Citroën DS, Edsel Citation, Lancia Flavia, Mazda Cosmo… Some cars courted controversy. They pushed the envelope in terms of styling, technology or marketing, and they pushed it quite far, so they did not leave anyone on the fence. You either liked or loathed them. In the 1984-88 Toyota Carina, we have the perfect opposite of that. Yet this very lack of personality, all smooth and rectangular and signifying nothing, is precisely what makes this car egregiously offensive (to me at least).
Toyota launched the Carina nameplate in 1970, initially based on the Celica platform. The Carina was essentially slotted to be a parallel range to the Corona and sold through the Toyota Store, though some were exported in the ‘70s. After three generations of RWD Carinas, the platform went FWD for the T150/160, which was launched in May 1984.
By this point in time, the Carina had become a JDM-only phenomenon, entirely based on the Corona. But whereas the Corona was still exported far and wide, the Carina was designed strictly for Japanese clients. However, for this transitional generation, only the four-door saloons made the jump to FWD. In pure ‘80s Toyota fashion, the Carina coupé and wagon continued to use the old platform through to the end of the decade.
As such, the FWD Carina was allegedly designed to look a bit sportier than its Corona cousin. It was also a fraction cheaper and had less fancy trim and options than the Corona, so it was chiefly aimed at younger buyers.
I’m sure that “sporty” was the intent, but really, what they managed to do is to design a saloon that looks both blocky and flimsy. I don’t know how they did that. Quite effete, quite a feat.
As per usual, there were a plethora of trim levels on tap, from the bog-standard 1500cc DX to the swankier GTs, which had DOHC 1.6 litre engines. Our feature car is a semi-deluxe ST with the calmer fuel-injected 1.6 OHC, which only provided 100hp to play with. Other engine options included a 1.8 and the 2-litre also found in the contemporary Camry, as well as a 2-litre Diesel for those who thought all this was just too much excitement for them to handle.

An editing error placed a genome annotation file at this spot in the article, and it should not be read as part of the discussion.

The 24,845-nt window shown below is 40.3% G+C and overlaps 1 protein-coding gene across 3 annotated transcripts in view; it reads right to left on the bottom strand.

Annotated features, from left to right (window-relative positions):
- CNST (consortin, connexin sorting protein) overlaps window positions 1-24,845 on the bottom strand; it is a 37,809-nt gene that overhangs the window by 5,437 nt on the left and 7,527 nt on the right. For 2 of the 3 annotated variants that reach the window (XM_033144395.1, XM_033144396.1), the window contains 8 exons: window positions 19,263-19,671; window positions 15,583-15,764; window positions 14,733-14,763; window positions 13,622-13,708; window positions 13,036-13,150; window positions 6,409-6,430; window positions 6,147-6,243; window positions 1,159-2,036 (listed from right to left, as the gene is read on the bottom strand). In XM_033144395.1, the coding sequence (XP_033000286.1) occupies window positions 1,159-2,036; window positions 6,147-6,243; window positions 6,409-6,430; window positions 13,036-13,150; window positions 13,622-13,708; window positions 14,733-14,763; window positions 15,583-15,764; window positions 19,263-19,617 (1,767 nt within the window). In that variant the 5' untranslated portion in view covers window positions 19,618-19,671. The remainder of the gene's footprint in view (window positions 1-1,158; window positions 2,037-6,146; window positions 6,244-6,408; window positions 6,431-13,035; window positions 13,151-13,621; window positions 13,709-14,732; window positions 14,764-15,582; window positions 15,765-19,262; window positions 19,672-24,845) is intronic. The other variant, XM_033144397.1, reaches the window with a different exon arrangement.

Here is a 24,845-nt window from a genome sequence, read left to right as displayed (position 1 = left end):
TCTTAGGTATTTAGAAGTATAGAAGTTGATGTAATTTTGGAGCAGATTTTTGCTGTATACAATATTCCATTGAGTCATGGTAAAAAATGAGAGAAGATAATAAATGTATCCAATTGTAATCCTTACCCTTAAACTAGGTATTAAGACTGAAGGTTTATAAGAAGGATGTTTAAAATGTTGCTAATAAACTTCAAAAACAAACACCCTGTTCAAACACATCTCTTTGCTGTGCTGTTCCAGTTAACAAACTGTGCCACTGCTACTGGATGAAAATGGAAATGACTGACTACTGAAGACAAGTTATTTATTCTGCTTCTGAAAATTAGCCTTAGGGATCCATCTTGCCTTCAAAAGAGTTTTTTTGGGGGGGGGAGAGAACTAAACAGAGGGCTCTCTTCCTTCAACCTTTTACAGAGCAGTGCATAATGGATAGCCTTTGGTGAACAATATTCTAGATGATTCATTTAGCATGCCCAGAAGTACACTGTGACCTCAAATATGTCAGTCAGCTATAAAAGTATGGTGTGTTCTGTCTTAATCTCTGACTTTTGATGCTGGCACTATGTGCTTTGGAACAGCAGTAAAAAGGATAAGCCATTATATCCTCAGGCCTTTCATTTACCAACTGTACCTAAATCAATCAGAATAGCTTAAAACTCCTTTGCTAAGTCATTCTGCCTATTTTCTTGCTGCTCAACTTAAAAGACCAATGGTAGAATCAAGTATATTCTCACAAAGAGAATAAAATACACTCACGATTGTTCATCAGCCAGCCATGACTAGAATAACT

Back in 1985, there were still a healthy number of folks who ordered their family saloon with a manual, though that’s the era when automatics really started to become commonplace in JDM cars. Grooviest seat covers I’ve seen in a while – or maybe it shows that T150 Carina owners really have a thing for squares.
For this has to be the squarest ‘80s Toyotas ever. And that’s saying something. One could make a very faithful Lego rendering of this car without difficulty. I know, it was the style at the time. But not all ‘80s designs were as insipid as this.
Of course, this Carina’s boxiness makes it stand out of the crowd today. And there are inherent risks in designing cars with an edge, because you might alienate potential customers. But I’d like to think that, had I been a Japanese person flush with yen shopping for a saloon in 1985, I would have picked something that at least attempted to have a personality. Not an appliance-white flat-plane notchback with the charisma of a garden slug.
But hey, it wasn’t my 1.2 million yen to spend back then. Odorless and taste-free white boxes have their fans here – I see modern versions of this Carina all the time – so one cannot say Toyota didn’t know what they were doing. But did they have to be so aggressively bland about it?